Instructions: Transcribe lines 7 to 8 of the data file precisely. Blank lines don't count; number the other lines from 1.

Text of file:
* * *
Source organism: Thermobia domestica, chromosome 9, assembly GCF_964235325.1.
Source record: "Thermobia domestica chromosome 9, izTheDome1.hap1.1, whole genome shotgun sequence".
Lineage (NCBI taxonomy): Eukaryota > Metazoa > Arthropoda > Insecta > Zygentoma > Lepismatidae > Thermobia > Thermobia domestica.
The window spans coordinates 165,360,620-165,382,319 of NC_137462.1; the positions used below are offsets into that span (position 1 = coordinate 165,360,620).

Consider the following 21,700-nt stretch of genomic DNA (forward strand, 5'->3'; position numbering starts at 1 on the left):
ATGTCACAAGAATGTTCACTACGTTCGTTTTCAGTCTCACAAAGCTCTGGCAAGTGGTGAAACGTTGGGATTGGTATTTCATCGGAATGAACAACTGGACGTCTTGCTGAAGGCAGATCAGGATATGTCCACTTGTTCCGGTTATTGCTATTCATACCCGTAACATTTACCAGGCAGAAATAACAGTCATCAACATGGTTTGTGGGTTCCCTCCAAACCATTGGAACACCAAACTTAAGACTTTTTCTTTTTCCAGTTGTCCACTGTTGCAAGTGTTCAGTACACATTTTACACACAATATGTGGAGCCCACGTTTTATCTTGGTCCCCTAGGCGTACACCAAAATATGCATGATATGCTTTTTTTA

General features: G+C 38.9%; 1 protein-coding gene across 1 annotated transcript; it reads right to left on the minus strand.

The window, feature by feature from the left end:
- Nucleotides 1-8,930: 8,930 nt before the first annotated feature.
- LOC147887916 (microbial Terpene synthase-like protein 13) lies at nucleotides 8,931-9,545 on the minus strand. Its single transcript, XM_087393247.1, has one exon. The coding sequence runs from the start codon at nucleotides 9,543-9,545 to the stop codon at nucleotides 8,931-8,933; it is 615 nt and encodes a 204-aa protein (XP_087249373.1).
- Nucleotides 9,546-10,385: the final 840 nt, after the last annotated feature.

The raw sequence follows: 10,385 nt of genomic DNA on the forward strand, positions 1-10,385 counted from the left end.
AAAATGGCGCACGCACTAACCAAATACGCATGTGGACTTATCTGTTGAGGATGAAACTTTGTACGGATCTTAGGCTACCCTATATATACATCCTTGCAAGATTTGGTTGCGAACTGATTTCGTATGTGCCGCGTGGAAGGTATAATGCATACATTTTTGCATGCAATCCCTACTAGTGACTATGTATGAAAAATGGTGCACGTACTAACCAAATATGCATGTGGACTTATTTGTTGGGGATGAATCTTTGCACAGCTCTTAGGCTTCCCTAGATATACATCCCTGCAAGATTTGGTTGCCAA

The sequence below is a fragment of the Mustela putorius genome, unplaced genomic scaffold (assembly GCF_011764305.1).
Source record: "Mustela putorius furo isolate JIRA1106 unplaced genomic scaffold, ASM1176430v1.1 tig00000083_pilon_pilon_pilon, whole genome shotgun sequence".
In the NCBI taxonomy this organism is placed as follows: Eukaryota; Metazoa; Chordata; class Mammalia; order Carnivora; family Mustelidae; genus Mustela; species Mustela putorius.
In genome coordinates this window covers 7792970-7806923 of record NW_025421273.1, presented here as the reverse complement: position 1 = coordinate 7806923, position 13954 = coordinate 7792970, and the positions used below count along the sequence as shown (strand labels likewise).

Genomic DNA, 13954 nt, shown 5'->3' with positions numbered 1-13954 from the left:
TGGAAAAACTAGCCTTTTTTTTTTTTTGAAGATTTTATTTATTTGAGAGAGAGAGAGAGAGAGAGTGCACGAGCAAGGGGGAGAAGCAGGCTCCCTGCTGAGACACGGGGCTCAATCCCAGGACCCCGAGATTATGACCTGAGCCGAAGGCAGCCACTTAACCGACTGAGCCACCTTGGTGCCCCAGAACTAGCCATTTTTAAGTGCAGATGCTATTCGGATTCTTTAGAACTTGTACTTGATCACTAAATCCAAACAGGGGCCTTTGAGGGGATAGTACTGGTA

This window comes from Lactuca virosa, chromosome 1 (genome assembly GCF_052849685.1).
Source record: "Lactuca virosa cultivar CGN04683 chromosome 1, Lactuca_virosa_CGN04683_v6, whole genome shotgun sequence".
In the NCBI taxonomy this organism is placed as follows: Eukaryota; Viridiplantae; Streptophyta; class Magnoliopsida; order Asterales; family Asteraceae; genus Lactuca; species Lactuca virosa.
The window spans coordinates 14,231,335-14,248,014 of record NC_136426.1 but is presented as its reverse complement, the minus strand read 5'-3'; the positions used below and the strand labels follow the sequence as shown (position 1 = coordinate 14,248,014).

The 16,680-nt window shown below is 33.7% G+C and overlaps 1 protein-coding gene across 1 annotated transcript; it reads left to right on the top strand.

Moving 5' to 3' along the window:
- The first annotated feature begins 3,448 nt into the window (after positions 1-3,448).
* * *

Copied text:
General features: G+C 38.9%; 1 protein-coding gene across 1 annotated transcript; it reads right to left on the minus strand.

The window, feature by feature from the left end: